The installation of new Local Link bus shelters in Buncrana was discussed in a meeting at the Public Service Center, Carndonagh on Wednesday last.Members from the Donegal County Council, bus operators, Local Link Donegal and council engineering staff gathered to discuss the new shelters.It was also announced that going forward all public and private transport will only be stopping at these identified stops as and from the Monday 26th August 2019.Local Link also launched a transport booklet of all Local Link services both scheduled and demand-responsive for the Inishowen area. These transport services are all now running and further information can be found on the Local Link Donegal Facebook page or visit www.lcoallinkdonegal.ieCopies of the booklet can be got in most public places.New Local Link timetable and bus shelters lauched in Inishowen was last modified: August 21st, 2019 by Shaun KeenanShare this:Click to share on Facebook (Opens in new window)Click to share on Twitter (Opens in new window)Click to share on LinkedIn (Opens in new window)Click to share on Reddit (Opens in new window)Click to share on Pocket (Opens in new window)Click to share on Telegram (Opens in new window)Click to share on WhatsApp (Opens in new window)Click to share on Skype (Opens in new window)Click to print (Opens in new window)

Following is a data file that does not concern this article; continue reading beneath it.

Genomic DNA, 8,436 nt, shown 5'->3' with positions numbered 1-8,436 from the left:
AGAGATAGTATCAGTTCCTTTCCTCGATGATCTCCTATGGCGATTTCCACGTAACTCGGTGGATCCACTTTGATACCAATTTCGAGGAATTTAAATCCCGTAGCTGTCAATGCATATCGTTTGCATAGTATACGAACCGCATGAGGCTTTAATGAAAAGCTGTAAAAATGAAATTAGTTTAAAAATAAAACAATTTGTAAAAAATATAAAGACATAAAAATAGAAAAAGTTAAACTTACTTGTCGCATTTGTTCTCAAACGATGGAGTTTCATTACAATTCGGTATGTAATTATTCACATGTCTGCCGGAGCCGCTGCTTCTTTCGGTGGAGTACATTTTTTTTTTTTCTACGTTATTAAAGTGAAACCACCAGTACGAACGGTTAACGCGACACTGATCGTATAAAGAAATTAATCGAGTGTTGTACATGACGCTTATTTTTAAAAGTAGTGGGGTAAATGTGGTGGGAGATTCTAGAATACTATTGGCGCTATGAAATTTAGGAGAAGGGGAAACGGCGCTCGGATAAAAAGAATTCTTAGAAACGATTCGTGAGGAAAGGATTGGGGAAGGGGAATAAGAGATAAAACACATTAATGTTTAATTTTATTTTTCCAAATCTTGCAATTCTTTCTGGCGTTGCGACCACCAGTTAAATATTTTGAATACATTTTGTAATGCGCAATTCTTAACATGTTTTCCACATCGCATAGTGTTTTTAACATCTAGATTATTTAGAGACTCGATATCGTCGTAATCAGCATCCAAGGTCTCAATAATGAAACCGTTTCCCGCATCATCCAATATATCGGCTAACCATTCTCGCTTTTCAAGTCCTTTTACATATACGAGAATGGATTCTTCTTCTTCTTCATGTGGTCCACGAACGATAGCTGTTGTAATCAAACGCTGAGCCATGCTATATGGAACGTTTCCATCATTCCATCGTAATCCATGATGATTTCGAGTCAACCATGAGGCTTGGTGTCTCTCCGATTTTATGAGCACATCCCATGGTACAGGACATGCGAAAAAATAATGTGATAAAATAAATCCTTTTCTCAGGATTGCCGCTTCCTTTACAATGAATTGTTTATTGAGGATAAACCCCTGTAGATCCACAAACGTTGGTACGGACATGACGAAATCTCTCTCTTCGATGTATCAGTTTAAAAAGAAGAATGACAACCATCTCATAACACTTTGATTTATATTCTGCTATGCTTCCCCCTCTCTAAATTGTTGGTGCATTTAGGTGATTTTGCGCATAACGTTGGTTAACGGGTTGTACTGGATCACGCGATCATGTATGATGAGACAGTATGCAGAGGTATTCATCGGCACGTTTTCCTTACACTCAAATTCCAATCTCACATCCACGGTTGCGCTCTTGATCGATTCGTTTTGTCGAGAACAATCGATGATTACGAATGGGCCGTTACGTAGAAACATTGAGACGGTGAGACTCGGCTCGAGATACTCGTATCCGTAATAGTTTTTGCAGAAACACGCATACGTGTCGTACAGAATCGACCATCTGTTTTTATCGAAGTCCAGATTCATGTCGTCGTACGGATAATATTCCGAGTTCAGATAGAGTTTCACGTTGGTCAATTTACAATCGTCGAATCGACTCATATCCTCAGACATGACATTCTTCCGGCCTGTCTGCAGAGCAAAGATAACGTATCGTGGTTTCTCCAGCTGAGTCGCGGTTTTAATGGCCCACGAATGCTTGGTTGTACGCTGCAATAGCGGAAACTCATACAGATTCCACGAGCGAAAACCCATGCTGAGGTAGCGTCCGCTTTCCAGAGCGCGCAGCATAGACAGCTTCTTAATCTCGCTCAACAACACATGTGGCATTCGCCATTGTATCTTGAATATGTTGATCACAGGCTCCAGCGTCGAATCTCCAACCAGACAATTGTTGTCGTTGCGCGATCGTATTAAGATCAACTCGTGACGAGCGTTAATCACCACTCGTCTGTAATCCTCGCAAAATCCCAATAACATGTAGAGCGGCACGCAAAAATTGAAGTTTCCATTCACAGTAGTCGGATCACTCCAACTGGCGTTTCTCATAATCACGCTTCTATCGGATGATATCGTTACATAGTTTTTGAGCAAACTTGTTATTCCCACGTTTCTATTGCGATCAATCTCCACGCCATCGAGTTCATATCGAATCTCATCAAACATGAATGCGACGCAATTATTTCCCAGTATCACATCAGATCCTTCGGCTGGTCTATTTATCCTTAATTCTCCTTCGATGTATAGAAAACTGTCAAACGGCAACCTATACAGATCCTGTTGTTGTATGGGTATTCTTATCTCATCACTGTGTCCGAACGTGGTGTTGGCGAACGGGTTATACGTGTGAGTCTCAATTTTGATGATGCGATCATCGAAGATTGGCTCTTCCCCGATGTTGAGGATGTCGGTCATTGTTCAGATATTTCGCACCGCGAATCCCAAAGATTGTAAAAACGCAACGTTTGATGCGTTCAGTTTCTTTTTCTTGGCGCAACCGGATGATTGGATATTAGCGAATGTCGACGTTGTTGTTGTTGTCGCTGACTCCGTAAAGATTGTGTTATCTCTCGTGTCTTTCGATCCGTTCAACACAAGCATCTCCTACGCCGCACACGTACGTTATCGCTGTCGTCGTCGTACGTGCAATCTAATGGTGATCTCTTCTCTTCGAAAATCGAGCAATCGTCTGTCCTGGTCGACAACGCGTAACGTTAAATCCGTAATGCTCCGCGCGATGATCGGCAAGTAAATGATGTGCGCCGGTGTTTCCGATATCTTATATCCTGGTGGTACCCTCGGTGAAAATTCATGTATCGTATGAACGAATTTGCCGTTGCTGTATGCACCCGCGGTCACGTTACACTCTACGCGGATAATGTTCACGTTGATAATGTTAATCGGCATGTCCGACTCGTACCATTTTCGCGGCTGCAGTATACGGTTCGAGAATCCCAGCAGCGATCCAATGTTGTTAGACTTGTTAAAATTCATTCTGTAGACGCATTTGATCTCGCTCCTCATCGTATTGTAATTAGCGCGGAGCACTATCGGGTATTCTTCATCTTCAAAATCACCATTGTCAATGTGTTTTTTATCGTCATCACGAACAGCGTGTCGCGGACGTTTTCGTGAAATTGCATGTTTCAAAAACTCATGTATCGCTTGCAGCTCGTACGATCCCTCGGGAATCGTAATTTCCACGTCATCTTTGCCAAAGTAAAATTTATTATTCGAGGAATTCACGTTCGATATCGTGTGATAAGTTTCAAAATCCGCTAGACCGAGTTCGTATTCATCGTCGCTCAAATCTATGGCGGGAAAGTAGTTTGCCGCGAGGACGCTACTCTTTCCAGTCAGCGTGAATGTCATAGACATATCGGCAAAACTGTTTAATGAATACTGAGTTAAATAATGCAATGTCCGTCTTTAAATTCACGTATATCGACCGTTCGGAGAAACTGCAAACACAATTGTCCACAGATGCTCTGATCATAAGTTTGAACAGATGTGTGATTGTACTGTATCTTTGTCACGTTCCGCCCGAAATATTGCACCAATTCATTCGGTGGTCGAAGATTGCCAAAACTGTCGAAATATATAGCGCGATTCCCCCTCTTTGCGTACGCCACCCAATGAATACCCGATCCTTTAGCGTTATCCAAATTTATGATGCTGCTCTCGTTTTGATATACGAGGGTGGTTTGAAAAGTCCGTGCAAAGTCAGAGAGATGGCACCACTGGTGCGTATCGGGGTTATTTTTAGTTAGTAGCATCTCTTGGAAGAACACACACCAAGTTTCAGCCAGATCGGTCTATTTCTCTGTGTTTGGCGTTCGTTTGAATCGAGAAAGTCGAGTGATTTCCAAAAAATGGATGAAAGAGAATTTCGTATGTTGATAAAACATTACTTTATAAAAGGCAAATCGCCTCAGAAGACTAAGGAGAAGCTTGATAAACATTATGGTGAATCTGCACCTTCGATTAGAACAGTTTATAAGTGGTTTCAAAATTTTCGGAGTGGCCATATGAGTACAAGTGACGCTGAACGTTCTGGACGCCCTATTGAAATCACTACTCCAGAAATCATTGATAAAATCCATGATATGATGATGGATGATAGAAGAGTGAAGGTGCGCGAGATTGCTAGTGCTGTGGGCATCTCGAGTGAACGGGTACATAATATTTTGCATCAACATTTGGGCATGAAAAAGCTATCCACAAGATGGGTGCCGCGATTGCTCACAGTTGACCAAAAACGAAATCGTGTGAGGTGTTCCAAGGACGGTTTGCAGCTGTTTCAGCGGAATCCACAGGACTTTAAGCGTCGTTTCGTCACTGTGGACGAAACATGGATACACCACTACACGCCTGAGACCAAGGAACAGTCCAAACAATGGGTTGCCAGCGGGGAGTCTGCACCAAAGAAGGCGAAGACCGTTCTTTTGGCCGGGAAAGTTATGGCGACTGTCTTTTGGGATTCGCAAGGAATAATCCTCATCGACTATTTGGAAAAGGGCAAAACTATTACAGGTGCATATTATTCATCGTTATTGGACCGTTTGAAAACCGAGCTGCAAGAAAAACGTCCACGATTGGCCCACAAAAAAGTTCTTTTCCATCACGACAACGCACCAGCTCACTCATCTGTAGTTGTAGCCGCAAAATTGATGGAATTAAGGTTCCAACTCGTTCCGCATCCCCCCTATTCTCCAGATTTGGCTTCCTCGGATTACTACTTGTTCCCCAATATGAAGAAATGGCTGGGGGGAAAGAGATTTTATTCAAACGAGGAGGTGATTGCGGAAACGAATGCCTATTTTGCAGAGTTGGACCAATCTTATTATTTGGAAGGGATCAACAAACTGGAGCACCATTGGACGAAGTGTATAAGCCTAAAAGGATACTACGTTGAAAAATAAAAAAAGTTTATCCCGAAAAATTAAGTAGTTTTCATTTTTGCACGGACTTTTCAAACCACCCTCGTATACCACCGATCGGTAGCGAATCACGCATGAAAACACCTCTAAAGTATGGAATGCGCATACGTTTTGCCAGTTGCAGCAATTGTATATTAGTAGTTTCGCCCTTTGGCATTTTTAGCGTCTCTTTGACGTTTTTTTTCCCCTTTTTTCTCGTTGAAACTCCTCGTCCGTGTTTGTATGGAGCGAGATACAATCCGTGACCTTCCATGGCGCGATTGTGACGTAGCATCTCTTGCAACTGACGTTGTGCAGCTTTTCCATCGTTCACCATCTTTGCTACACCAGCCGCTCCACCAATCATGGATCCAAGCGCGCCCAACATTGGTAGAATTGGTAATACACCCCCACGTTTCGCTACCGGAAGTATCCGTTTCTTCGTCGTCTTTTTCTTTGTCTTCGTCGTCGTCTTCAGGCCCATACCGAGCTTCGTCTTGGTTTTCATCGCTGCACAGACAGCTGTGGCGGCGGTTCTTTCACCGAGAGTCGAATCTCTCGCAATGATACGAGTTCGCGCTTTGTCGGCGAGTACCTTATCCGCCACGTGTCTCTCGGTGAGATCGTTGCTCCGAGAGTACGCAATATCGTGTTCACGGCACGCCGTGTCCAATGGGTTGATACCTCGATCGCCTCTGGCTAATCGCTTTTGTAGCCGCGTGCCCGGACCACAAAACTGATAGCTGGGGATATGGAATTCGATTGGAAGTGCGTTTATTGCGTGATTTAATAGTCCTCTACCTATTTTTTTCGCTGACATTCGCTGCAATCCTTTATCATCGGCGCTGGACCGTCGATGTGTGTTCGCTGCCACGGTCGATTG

Share Facebook Twitter Google + LinkedIn Pinterest As farmers open up corn and soybean fields and get the 2016 harvest rolling it is important to take a good look at how this year’s products handled the difficult growing season. Asgrow/DEKALB technical agronomist Brad Miller shares his tips with The Ohio Ag Net’s Ty Higgins.